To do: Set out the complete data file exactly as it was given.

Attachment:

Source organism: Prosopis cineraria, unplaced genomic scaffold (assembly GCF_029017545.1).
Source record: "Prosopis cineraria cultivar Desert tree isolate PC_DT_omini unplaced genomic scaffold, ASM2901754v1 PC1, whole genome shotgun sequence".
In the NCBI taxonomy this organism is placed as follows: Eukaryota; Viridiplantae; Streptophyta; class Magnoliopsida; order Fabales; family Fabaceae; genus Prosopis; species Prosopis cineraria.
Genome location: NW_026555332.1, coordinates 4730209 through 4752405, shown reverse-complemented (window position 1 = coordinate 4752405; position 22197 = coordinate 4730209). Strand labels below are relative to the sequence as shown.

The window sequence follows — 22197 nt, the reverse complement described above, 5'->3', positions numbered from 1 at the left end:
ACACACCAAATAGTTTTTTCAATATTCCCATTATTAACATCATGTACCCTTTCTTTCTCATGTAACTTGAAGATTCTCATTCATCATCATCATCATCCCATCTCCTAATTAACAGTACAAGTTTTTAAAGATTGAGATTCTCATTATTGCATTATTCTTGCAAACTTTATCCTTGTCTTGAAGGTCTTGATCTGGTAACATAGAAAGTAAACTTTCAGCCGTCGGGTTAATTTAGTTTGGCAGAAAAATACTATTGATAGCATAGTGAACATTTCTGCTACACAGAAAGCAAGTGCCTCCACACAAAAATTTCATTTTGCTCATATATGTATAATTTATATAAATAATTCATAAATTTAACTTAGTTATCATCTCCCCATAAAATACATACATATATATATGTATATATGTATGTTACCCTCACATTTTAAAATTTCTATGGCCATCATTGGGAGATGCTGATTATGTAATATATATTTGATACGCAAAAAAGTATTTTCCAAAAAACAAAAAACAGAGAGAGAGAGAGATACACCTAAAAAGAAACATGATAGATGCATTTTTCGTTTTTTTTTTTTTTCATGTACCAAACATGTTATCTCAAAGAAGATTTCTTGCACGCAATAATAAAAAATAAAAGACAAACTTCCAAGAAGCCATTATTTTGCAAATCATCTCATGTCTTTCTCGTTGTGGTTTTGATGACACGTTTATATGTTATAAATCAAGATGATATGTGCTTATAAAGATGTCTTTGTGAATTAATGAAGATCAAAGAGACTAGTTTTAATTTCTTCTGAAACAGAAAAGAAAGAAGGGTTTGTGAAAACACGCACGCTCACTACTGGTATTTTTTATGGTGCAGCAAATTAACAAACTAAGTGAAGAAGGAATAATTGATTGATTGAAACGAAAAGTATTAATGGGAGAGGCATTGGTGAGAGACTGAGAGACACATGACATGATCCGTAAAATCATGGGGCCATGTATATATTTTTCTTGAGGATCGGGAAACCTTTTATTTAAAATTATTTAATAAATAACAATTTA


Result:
Source organism: Prosopis cineraria, unplaced genomic scaffold (assembly GCF_029017545.1).
Source record: "Prosopis cineraria cultivar Desert tree isolate PC_DT_omini unplaced genomic scaffold, ASM2901754v1 PC1, whole genome shotgun sequence".
In the NCBI taxonomy this organism is placed as follows: Eukaryota; Viridiplantae; Streptophyta; class Magnoliopsida; order Fabales; family Fabaceae; genus Prosopis; species Prosopis cineraria.
Genome location: NW_026555332.1, coordinates 4730209 through 4752405, shown reverse-complemented (window position 1 = coordinate 4752405; position 22197 = coordinate 4730209). Strand labels below are relative to the sequence as shown.

The window sequence follows — 22197 nt, the reverse complement described above, 5'->3', positions numbered from 1 at the left end:
ACACACCAAATAGTTTTTTCAATATTCCCATTATTAACATCATGTACCCTTTCTTTCTCATGTAACTTGAAGATTCTCATTCATCATCATCATCATCCCATCTCCTAATTAACAGTACAAGTTTTTAAAGATTGAGATTCTCATTATTGCATTATTCTTGCAAACTTTATCCTTGTCTTGAAGGTCTTGATCTGGTAACATAGAAAGTAAACTTTCAGCCGTCGGGTTAATTTAGTTTGGCAGAAAAATACTATTGATAGCATAGTGAACATTTCTGCTACACAGAAAGCAAGTGCCTCCACACAAAAATTTCATTTTGCTCATATATGTATAATTTATATAAATAATTCATAAATTTAACTTAGTTATCATCTCCCCATAAAATACATACATATATATATGTATATATGTATGTTACCCTCACATTTTAAAATTTCTATGGCCATCATTGGGAGATGCTGATTATGTAATATATATTTGATACGCAAAAAAGTATTTTCCAAAAAACAAAAAACAGAGAGAGAGAGAGATACACCTAAAAAGAAACATGATAGATGCATTTTTCGTTTTTTTTTTTTTTCATGTACCAAACATGTTATCTCAAAGAAGATTTCTTGCACGCAATAATAAAAAATAAAAGACAAACTTCCAAGAAGCCATTATTTTGCAAATCATCTCATGTCTTTCTCGTTGTGGTTTTGATGACACGTTTATATGTTATAAATCAAGATGATATGTGCTTATAAAGATGTCTTTGTGAATTAATGAAGATCAAAGAGACTAGTTTTAATTTCTTCTGAAACAGAAAAGAAAGAAGGGTTTGTGAAAACACGCACGCTCACTACTGGTATTTTTTATGGTGCAGCAAATTAACAAACTAAGTGAAGAAGGAATAATTGATTGATTGAAACGAAAAGTATTAATGGGAGAGGCATTGGTGAGAGACTGAGAGACACATGACATGATCCGTAAAATCATGGGGCCATGTATATATTTTTCTTGAGGATCGGGAAACCTTTTATTTAAAATTATTTAATAAATAACAATTTA